Q: We’re in a time of global uncertainty and volatility. Yet the industrial sector appears to be better positioned to weather that uncertainty, even as some of it is related to volatility in the supply chain and near-term consumer demand. What are some of the secrets to industrial’s resilience?
A: As it relates to uncertainty, I’ve never seen a future that wasn’t uncertain. Regarding resiliency, I do think the industrial asset class has resilient characteristics, but there was a time in my career when the market was overbuilt. For 20 years in my career, rents in the business were flat and in some markets were down. I can also remember a time when as chief financial officer at Prologis, I would talk to investors who thought the market was going to go away for industrial, when Dell started manufacturing computers and sending them directly to your home. They thought, “This means we’ll be buying products directly from the manufacturer and they won’t have to be warehoused anywhere.” The FFO earnings multiple for industrial REITs was below 10 at that point in time, and now of course it’s two-and-a-half to three times that.
The point is that the narrative changes quickly. It doesn’t necessarily mean that the market dynamics change, but the narrative can change. Right now, if you go by the narrative, we’re going to need a growing number of industrial facilities for the rest of our lives. But again, the narrative may change.
With all of that, I was in the industrial sector for 30 years and I agree that the product type is really a good one, for several reasons. One thing I was always attracted to is that it had relatively low capex requirements, and that reduces the capital risk for investors. It is also needed by a diversified pool of customers who are moving goods throughout the world, and the market is so large that one or two developments can’t overbuild it. You can build a big downtown office building and that one building, that one decision, may overbuild the market. It takes a lot of decisions to oversupply industrial, and generally when an industrial market gets overbuilt, it is typically caused by a strong downturn in demand. Normally, demand snaps back at some point in time.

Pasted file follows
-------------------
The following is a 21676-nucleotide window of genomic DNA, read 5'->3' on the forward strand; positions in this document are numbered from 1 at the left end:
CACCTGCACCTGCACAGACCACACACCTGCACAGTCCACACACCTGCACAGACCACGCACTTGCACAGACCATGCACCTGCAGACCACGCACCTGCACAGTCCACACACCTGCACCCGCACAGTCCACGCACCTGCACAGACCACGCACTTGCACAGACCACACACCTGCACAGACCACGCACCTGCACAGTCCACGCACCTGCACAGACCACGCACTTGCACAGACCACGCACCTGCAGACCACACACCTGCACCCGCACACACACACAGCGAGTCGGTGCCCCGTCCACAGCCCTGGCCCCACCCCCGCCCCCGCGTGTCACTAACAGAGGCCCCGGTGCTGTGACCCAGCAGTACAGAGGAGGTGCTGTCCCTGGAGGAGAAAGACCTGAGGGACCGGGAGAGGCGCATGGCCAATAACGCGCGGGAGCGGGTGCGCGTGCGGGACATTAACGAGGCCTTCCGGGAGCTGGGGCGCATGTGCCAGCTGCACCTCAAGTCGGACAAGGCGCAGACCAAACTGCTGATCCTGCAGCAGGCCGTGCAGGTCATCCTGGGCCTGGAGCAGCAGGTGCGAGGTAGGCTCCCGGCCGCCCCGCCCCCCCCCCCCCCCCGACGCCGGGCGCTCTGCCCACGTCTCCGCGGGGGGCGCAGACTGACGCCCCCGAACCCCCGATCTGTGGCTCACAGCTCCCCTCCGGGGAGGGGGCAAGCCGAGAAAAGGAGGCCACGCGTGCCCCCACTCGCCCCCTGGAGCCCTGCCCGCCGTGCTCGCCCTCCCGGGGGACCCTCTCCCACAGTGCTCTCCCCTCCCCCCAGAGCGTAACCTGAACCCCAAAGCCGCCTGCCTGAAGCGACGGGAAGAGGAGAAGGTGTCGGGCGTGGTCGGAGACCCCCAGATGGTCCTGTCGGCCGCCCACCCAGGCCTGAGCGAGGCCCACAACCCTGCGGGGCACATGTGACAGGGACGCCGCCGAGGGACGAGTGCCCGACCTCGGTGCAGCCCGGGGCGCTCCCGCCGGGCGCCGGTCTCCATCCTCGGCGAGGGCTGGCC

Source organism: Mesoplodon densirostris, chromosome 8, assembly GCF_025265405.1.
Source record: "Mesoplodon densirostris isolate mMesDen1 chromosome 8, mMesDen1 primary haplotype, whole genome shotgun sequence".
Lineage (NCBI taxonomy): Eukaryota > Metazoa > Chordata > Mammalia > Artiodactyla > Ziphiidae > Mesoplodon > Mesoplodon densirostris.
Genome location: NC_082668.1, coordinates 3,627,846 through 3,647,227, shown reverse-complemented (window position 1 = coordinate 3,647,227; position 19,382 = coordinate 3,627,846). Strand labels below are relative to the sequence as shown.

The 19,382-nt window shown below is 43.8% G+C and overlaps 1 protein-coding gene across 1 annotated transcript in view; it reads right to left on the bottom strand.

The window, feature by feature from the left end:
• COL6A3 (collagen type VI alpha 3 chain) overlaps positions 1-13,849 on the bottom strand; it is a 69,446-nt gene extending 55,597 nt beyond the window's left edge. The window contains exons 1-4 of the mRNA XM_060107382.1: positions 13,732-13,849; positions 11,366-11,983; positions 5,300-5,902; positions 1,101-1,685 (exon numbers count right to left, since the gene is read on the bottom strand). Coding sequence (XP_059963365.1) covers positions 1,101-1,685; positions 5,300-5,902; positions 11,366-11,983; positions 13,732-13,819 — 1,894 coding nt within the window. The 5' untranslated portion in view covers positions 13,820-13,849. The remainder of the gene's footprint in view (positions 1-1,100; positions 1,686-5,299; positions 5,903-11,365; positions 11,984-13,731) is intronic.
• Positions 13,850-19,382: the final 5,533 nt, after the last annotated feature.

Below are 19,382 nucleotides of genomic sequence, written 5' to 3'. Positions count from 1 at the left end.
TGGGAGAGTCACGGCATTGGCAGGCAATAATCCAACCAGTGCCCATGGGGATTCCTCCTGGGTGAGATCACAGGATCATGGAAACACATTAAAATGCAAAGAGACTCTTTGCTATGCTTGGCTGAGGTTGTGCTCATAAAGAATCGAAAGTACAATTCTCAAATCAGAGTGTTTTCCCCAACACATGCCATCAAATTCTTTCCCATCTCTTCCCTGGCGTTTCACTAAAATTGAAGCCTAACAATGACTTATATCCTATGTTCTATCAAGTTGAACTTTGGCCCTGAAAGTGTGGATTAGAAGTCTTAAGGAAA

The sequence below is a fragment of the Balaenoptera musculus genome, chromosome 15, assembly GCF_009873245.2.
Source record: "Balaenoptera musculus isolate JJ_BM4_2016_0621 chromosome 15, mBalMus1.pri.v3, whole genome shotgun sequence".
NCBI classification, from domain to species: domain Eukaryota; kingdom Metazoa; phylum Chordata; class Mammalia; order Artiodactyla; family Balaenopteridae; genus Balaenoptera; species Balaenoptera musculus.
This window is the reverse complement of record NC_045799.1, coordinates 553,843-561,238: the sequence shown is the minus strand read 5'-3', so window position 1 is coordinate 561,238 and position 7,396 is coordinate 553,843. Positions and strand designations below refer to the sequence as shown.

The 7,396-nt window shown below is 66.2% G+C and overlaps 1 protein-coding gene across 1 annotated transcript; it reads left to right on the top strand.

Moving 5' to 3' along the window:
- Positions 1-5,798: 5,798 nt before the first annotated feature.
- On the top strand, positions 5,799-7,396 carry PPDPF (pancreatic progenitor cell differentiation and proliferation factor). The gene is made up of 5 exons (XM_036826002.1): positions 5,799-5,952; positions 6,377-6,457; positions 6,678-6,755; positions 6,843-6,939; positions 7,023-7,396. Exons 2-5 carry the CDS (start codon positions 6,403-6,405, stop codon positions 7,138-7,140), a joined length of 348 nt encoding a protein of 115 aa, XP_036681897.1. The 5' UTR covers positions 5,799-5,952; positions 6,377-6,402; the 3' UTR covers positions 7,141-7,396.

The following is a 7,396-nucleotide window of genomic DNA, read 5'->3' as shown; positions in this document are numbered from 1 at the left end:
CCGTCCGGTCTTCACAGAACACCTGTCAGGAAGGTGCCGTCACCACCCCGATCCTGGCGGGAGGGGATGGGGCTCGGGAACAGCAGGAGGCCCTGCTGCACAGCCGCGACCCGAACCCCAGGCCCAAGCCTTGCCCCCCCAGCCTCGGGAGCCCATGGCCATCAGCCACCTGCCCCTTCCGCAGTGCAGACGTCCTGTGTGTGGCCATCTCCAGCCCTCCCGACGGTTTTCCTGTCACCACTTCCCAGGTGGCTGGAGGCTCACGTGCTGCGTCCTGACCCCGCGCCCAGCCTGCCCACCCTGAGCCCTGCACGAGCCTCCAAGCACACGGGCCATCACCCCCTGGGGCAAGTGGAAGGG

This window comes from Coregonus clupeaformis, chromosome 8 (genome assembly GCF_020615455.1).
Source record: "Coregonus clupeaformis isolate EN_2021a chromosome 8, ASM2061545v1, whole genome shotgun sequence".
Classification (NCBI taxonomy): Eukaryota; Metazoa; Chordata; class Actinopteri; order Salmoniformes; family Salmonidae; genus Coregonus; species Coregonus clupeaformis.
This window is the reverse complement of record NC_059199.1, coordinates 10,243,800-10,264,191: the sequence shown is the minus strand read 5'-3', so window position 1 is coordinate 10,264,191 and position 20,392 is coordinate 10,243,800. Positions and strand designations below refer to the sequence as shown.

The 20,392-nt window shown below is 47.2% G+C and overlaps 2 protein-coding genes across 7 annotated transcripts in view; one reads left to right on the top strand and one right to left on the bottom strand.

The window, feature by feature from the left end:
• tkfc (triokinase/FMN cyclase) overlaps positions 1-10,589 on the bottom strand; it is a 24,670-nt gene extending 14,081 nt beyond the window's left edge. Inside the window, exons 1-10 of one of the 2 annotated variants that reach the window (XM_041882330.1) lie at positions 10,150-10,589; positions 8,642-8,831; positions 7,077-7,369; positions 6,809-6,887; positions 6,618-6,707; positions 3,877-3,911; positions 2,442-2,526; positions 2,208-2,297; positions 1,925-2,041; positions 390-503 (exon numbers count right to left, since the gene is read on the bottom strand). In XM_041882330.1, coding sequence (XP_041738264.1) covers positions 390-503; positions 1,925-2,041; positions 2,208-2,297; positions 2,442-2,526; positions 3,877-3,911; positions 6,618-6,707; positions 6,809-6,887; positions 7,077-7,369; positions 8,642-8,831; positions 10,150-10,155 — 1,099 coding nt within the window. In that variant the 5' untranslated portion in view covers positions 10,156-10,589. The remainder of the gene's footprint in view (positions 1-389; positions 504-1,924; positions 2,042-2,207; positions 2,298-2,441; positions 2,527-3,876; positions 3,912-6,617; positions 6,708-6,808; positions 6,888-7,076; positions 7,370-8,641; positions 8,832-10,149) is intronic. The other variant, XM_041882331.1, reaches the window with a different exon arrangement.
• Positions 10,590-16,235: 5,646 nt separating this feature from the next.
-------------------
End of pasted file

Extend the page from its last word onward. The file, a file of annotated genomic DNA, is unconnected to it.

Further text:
So industrial has a lot going for it from a real estate perspective, and one of the things I always liked about it was that it wasn’t sexy. Generally the people I worked with didn’t have big egos.
That being said, people should be careful not to think that the current market will last forever. I’ve seen the market in the past when it wasn’t nearly as resilient as it is today and the narrative hasn’t been as good as it is today. My guess is that whatever has been, will be again.
Q: What lessons can real estate leaders in particular derive from your book Transfluence?
A: If you boil it down, there are three key takeaways. The first is that the world is changing very rapidly, and people now expect more from leaders in what I call glass houses in the book. What I mean by that is that everybody can see almost every move you make as a leader. We have so much transparency in the world, we have greater access to information and we have an acceleration of ideas that completely change almost every day. People have greater access to you, and then there’s this intense diversity that’s out there: cultural diversity, geographic diversity and emotional diversity. So the world is much more complex for leaders than it ever has been.
The second thing is that leaders have to adapt to that changing environment. When I grew up in the business, “command and control” was how many leaders chose to lead. I don’t think you can get away with that anymore; I don’t think people follow command-and-control leaders. Maybe they do in the military, but not in corporate America. Leaders have to be more empathetic today about the needs of their workforce, and if they don’t, they’re going to be left in the dust.
The third thing is that people will follow leaders they can trust. Getting back to what I said at the beginning is that idea that “it’s not about me, but it is about the people I lead.” What that means is that it’s important that you compartmentalize your own internal pride and fear. As a leader, when you begin to get prideful about yourself or fearful, you begin to look inward. And you can’t look inward; you have to look outward toward the flock that you’re leading. Leaders that can compartmentalize their pride and fear are more adept in this environment. Demonstrating openness and transparency is critically important; it’s what people look for. They don’t always look for you to agree with them or expect you to agree with them, but they want you to be open and transparent. They also want you to be authentic and treat them in a human way.
These are some of the key themes that I address in my book. Transfluence is actually derived from the words “transformational” and “influence.” I believe it’s a leader’s most important objective to be transformatively influential in the lives of those they lead.